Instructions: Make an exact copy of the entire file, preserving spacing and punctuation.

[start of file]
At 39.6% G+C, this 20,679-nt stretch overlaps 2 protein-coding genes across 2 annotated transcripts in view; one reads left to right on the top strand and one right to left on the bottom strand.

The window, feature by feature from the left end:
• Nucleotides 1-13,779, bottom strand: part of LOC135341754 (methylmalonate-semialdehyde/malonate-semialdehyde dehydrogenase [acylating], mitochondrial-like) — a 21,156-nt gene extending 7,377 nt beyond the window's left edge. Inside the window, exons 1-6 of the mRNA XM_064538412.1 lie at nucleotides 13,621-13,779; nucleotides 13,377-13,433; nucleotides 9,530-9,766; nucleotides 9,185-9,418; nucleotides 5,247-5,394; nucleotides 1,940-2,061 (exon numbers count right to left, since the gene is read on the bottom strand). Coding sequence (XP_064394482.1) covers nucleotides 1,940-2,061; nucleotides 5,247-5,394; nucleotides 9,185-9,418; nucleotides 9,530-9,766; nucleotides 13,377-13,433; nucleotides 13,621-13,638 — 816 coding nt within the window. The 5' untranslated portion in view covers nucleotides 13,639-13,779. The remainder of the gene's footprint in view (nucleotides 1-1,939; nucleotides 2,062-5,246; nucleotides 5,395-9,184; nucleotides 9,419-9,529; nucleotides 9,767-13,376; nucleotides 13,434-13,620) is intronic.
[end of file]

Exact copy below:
At 39.6% G+C, this 20,679-nt stretch overlaps 2 protein-coding genes across 2 annotated transcripts in view; one reads left to right on the top strand and one right to left on the bottom strand.

The window, feature by feature from the left end:
• Nucleotides 1-13,779, bottom strand: part of LOC135341754 (methylmalonate-semialdehyde/malonate-semialdehyde dehydrogenase [acylating], mitochondrial-like) — a 21,156-nt gene extending 7,377 nt beyond the window's left edge. Inside the window, exons 1-6 of the mRNA XM_064538412.1 lie at nucleotides 13,621-13,779; nucleotides 13,377-13,433; nucleotides 9,530-9,766; nucleotides 9,185-9,418; nucleotides 5,247-5,394; nucleotides 1,940-2,061 (exon numbers count right to left, since the gene is read on the bottom strand). Coding sequence (XP_064394482.1) covers nucleotides 1,940-2,061; nucleotides 5,247-5,394; nucleotides 9,185-9,418; nucleotides 9,530-9,766; nucleotides 13,377-13,433; nucleotides 13,621-13,638 — 816 coding nt within the window. The 5' untranslated portion in view covers nucleotides 13,639-13,779. The remainder of the gene's footprint in view (nucleotides 1-1,939; nucleotides 2,062-5,246; nucleotides 5,395-9,184; nucleotides 9,419-9,529; nucleotides 9,767-13,376; nucleotides 13,434-13,620) is intronic.